What’s your take: will Apple without Jobs diminish to mediocrity, or will Apple continue to flourish?

The System Built by a Special Leader

January 18, 2011

We all got a bit of upsetting news yesterday. Steve Jobs is taking a medical leave to focus on his health. He has his priorities right. Jobs and Apple have been characteristically quiet on the details, so all any of us are left with is speculation based on incomplete information, which is not very productive. Our hopes and prayers are with Steve and his family, especially in that this is someone who has impacted all of our lives and the world in which we live.

Financial markets around the world have him as good as buried, believing that AAPL without Jobs is yet another company. What they may not see is that Jobs is the leader of a system, built with his focused leadership and operated through a network of people committed to the same things. I do not have an insider’s knowledge of Apple, only that of an observer at a distance who admires what he sees.

Jobs has led Apple well by seeing to it that they are clear about who they are, where they’re going, what’s important, and what they’re trying to accomplish. He has assembled a rock star team of executives to extend that leadership throughout the organization. Perhaps by strength of his personality, everyone is enrolled in working for the same things. He is crystal clear about not only what they are doing, but especially about what they are not doing… the very epitome of excellent strategy. Apple is fanatical about the experience it creates for its customers, with an equally strong commitment to Apple coming back. Apple gets more attention for their hardware products than for their software, but in the past 30 years, Apple has been a leader in developing approaches that are now commonly accepted in software engineering. Apple’s processes are disciplined and focused, whether it is in product development or working closely with contract manufacturers to design and build ground-breaking devices. There are robust processes in running the Apple stores, in iTunes, in planning and staging events,… in everything. The system is completed by people throughout the company who know that they are a part of something special, and who energetically work to make sure the system generates ever higher results.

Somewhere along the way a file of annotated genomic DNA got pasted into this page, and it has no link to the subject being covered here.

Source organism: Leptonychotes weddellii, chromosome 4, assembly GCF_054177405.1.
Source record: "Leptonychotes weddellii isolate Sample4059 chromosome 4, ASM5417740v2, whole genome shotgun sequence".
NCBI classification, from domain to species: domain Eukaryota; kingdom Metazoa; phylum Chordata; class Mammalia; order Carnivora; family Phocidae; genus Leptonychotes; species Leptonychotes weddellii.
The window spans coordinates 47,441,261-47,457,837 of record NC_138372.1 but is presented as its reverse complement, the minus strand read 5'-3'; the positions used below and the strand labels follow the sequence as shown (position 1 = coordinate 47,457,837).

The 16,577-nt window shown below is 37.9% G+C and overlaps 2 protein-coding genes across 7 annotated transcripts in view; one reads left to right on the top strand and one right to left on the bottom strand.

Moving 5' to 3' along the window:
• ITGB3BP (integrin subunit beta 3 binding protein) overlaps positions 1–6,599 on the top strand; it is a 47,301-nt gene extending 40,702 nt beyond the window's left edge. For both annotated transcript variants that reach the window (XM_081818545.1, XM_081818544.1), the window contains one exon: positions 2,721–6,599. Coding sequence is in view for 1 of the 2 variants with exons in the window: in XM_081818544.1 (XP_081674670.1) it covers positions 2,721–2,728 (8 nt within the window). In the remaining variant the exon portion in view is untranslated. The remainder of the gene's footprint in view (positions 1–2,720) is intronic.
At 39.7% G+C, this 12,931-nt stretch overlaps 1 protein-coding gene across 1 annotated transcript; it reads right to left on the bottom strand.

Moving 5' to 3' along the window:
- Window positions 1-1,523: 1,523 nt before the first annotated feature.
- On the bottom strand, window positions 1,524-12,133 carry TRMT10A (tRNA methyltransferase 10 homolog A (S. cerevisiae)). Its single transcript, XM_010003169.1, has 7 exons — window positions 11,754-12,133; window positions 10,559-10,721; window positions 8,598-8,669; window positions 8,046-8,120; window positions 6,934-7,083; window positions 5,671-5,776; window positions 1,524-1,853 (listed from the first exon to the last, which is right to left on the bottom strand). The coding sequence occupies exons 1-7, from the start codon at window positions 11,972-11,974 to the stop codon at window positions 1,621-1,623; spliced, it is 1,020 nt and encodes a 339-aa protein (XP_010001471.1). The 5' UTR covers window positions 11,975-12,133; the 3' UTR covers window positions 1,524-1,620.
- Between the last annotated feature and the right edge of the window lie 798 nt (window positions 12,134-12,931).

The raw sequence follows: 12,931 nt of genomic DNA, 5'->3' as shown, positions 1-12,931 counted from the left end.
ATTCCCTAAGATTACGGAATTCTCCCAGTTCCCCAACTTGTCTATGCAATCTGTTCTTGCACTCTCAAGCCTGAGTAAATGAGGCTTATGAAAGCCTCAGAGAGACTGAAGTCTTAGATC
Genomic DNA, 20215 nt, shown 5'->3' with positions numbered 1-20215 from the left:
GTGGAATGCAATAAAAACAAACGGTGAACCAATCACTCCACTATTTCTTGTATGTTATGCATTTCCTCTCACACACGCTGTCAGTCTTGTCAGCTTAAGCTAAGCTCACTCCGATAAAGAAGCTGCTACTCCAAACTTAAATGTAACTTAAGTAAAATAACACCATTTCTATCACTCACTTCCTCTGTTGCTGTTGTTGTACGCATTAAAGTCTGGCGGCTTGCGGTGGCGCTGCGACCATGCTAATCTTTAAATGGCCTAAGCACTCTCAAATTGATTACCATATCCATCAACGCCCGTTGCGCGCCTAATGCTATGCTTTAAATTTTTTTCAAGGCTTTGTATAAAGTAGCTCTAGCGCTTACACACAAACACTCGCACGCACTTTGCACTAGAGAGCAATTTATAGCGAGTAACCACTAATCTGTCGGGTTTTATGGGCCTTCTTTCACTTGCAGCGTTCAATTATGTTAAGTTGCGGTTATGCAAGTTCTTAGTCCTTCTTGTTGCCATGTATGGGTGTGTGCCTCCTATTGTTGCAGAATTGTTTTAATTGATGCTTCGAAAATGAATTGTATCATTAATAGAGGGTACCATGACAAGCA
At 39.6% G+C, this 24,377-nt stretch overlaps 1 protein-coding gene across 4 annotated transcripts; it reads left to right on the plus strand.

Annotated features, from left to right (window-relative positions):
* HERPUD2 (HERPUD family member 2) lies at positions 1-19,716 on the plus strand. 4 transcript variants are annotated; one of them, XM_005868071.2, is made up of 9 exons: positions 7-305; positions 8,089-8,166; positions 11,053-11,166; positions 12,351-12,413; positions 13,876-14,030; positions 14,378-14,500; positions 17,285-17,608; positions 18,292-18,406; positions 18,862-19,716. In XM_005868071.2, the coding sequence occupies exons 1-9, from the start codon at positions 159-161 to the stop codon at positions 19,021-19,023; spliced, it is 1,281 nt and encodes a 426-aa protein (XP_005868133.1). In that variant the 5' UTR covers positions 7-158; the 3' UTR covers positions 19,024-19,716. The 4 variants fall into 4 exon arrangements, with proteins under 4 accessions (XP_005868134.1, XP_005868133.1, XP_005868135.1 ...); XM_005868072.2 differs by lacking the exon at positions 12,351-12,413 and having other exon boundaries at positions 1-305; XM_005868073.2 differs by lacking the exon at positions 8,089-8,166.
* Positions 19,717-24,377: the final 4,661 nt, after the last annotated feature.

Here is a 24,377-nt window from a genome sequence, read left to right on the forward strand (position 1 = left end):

One interpretation of the financial markets’ response to the news about Jobs’ health is that the system will go to pieces if he’s not there to lead it. That’s possible, but I have more faith in Steve. I don’t think he built this organization just as his playground. I think he built it to be the legacy of all who have contributed along its evolution. Think back to the first Mac. Inside the plastic casing was the signature of every person on the team that created it. Apple isn’t about Steve Jobs, despite the fact that his impact is seen throughout the place. He has created a brilliant system, one that is likely to endure without his hands-on participation.